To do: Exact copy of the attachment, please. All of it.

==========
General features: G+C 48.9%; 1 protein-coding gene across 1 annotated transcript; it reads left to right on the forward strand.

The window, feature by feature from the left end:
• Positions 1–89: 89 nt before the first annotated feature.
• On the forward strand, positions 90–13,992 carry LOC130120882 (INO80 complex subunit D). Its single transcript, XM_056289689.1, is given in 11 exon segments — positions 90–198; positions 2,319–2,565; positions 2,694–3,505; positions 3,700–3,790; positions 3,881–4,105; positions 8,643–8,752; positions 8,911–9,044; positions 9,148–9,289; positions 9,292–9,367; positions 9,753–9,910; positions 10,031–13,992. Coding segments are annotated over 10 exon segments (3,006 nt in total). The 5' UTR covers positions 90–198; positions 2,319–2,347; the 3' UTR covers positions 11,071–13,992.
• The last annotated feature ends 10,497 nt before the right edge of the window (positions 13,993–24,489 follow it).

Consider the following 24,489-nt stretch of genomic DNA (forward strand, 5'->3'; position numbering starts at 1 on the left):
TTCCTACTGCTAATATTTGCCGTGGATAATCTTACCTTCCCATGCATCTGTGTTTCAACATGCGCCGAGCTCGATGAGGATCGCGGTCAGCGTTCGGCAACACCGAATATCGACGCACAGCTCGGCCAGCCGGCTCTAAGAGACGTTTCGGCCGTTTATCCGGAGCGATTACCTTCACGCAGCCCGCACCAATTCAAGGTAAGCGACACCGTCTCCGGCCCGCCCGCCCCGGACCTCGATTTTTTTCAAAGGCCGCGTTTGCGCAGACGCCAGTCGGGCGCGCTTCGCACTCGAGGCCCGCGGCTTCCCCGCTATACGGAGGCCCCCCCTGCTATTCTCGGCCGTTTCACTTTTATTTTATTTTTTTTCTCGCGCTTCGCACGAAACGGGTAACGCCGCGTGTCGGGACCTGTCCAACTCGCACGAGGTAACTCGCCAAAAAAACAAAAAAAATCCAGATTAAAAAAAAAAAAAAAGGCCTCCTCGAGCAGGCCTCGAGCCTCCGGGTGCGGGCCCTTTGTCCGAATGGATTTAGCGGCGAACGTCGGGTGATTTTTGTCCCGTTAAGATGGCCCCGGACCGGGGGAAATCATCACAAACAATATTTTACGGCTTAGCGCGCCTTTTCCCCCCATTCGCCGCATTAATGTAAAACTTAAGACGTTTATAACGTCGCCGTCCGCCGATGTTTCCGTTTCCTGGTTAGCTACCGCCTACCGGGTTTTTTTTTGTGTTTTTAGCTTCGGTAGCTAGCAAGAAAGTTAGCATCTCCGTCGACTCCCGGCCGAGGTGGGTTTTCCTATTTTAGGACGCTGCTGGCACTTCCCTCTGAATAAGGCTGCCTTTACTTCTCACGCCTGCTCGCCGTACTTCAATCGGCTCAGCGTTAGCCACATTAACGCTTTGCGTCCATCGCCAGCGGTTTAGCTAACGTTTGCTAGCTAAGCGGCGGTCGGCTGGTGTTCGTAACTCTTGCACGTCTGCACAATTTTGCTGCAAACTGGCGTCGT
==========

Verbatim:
General features: G+C 48.9%; 1 protein-coding gene across 1 annotated transcript; it reads left to right on the forward strand.

The window, feature by feature from the left end:
• Positions 1–89: 89 nt before the first annotated feature.
• On the forward strand, positions 90–13,992 carry LOC130120882 (INO80 complex subunit D). Its single transcript, XM_056289689.1, is given in 11 exon segments — positions 90–198; positions 2,319–2,565; positions 2,694–3,505; positions 3,700–3,790; positions 3,881–4,105; positions 8,643–8,752; positions 8,911–9,044; positions 9,148–9,289; positions 9,292–9,367; positions 9,753–9,910; positions 10,031–13,992. Coding segments are annotated over 10 exon segments (3,006 nt in total). The 5' UTR covers positions 90–198; positions 2,319–2,347; the 3' UTR covers positions 11,071–13,992.
• The last annotated feature ends 10,497 nt before the right edge of the window (positions 13,993–24,489 follow it).

Consider the following 24,489-nt stretch of genomic DNA (forward strand, 5'->3'; position numbering starts at 1 on the left):
TTCCTACTGCTAATATTTGCCGTGGATAATCTTACCTTCCCATGCATCTGTGTTTCAACATGCGCCGAGCTCGATGAGGATCGCGGTCAGCGTTCGGCAACACCGAATATCGACGCACAGCTCGGCCAGCCGGCTCTAAGAGACGTTTCGGCCGTTTATCCGGAGCGATTACCTTCACGCAGCCCGCACCAATTCAAGGTAAGCGACACCGTCTCCGGCCCGCCCGCCCCGGACCTCGATTTTTTTCAAAGGCCGCGTTTGCGCAGACGCCAGTCGGGCGCGCTTCGCACTCGAGGCCCGCGGCTTCCCCGCTATACGGAGGCCCCCCCTGCTATTCTCGGCCGTTTCACTTTTATTTTATTTTTTTTCTCGCGCTTCGCACGAAACGGGTAACGCCGCGTGTCGGGACCTGTCCAACTCGCACGAGGTAACTCGCCAAAAAAACAAAAAAAATCCAGATTAAAAAAAAAAAAAAAGGCCTCCTCGAGCAGGCCTCGAGCCTCCGGGTGCGGGCCCTTTGTCCGAATGGATTTAGCGGCGAACGTCGGGTGATTTTTGTCCCGTTAAGATGGCCCCGGACCGGGGGAAATCATCACAAACAATATTTTACGGCTTAGCGCGCCTTTTCCCCCCATTCGCCGCATTAATGTAAAACTTAAGACGTTTATAACGTCGCCGTCCGCCGATGTTTCCGTTTCCTGGTTAGCTACCGCCTACCGGGTTTTTTTTTGTGTTTTTAGCTTCGGTAGCTAGCAAGAAAGTTAGCATCTCCGTCGACTCCCGGCCGAGGTGGGTTTTCCTATTTTAGGACGCTGCTGGCACTTCCCTCTGAATAAGGCTGCCTTTACTTCTCACGCCTGCTCGCCGTACTTCAATCGGCTCAGCGTTAGCCACATTAACGCTTTGCGTCCATCGCCAGCGGTTTAGCTAACGTTTGCTAGCTAAGCGGCGGTCGGCTGGTGTTCGTAACTCTTGCACGTCTGCACAATTTTGCTGCAAACTGGCGTCGT